Love it or hate it, you can’t ignore it, in Athens graffiti is everywhere from simple tags, saying ‘I was here’ to sophisticated, commissioned murals, that have clearly taken time, as well as real talent, to create. One sunny morning I joined a walking tour of Athens to discover more about the city’s street artists.
Everywhere you turn you’ll see it covering shop walls and shutters, kiosks, people’s homes and, sadly, even the gates of churches and some ancient ruins. And it seems that everyone you ask, whether a local or a tourist, says they like the genuine street art but not the seemingly random graffiti that, to most of us, simply looks a mess. Where you draw the line between the two though is entirely a matter of personal opinion.
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With the onset of the economic crisis that so badly affected Greece, the number of street artists in Athens grew and some rather unexpected people joined the ranks, turning to this medium to express their frustrations and anger, such as a dentist, whose business was virtually wiped out, known as Mapet, to the students and graduates of the Athens’ School of Fine Arts, which now run courses on street art. In general, I’m told, the police now tend to turn a blind eye to street artists.
Is commissioned work still street art?
Shops wishing to avoid being covered in mindless scrawl, commission well-known street artists to paint on their shutters. More recently the city authorities have started giving out permits to encourage the artists to paint murals in run-down public spaces. Real estate developers even make commissions to paint murals on commercial buildings. This is not welcomed by everyone, however, as the hard-core graffiti artists feel street art has been hijacked in order to suppress political and social artistic expression.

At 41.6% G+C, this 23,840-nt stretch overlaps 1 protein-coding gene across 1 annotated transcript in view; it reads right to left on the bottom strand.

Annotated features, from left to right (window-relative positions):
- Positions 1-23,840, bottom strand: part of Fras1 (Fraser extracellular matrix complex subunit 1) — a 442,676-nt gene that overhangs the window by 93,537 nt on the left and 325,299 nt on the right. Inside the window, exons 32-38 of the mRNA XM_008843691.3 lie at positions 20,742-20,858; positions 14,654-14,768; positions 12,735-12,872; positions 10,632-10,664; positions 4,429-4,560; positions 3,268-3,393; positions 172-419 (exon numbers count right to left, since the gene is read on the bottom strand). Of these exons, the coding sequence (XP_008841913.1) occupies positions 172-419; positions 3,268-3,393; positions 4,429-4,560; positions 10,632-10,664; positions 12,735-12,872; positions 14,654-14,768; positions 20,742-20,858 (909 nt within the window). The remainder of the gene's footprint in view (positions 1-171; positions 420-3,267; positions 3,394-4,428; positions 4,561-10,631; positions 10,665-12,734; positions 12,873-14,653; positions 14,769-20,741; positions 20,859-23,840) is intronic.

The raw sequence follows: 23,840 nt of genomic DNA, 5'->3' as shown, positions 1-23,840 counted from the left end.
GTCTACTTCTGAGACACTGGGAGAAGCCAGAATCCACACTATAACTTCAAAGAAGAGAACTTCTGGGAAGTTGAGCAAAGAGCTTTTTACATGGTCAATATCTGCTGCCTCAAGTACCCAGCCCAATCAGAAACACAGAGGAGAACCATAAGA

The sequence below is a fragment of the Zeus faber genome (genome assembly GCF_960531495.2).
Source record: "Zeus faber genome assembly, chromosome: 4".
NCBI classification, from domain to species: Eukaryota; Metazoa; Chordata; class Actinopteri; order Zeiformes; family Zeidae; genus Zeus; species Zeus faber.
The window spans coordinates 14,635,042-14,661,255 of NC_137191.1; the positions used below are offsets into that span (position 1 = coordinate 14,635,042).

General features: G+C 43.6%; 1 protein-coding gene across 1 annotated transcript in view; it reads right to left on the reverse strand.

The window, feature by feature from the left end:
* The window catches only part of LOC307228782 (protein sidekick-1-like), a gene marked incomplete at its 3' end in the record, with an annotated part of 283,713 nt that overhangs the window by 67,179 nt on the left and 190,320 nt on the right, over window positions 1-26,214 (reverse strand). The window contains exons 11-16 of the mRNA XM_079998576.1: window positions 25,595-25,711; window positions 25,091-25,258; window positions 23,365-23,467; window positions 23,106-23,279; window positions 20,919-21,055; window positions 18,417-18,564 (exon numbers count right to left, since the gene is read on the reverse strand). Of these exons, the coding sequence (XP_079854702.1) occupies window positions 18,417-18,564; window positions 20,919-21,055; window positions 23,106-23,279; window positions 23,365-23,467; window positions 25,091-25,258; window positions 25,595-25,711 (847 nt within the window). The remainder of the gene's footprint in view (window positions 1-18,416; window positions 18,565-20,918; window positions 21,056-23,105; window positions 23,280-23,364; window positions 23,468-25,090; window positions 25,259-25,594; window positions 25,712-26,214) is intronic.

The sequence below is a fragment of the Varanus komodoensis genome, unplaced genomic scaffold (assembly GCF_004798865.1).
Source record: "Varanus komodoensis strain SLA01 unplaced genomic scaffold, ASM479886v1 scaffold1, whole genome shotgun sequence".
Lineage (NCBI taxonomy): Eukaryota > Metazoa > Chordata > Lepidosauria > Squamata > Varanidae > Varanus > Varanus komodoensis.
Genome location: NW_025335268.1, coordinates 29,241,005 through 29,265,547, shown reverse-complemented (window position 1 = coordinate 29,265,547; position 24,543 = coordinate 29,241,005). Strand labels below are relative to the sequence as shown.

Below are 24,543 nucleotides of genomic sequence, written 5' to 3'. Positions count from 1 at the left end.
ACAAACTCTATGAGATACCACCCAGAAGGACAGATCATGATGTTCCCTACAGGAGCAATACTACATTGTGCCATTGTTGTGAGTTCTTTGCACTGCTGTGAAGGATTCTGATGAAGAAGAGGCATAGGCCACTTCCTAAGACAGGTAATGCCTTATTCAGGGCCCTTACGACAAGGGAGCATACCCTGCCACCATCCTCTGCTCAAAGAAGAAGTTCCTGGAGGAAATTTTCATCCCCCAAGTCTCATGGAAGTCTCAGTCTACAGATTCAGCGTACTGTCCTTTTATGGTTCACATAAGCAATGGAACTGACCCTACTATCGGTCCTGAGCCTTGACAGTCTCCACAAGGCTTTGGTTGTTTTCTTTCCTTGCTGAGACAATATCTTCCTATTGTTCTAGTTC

Looking for more ideas of things to do in Athens? Check out this 2 days in Athen itinerary.
Athens graffiti artists
Whether this is the case or not, is not for me to say but I loved discovering the street art in Athens. It brings the city to life and fills it with colour, sometimes with a political message, sometimes a personal message or sometimes it is simply there for passersby to enjoy. Here are my favourite Athens graffiti artists.
Images of a lost love found all over Athens by Sonke.
Cacao Rocks a former French literature teacher, who lost his job due to the economic crisis.
Wild Drawing, aka WD, born in Bali, Indonesia and now living in Athens, a former student of Fine and Applied Arts.
Alex Martinez, aka Shine, has done a lot of commissioned pieces including the one pictured above on an Athens shop’s shutter. Born in the USA, I believe he now lives in London and I’ll be on the hunt for more of his work there soon!
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Athens, a multifaceted diamond in the rough
I visited Athens as a guest of Marketing Greece, Aegean Airlines and Pallas Athena, part of the Grecotel Hotel & Resort group.
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I love Sonke! My favorite street art spot in Athens has to be the stretch of streets along Psirri, especially around Louka Nika. It’s brimming with colors!
I’ll look that up next time I’m there. Seems ages since I visited.
I love this street art in Athens! Cannot wait to go and see it! 😀
Lovely! I like this kind of art. It gives the youth a chance to express themselves in a positive and a “mostly” beautiful way.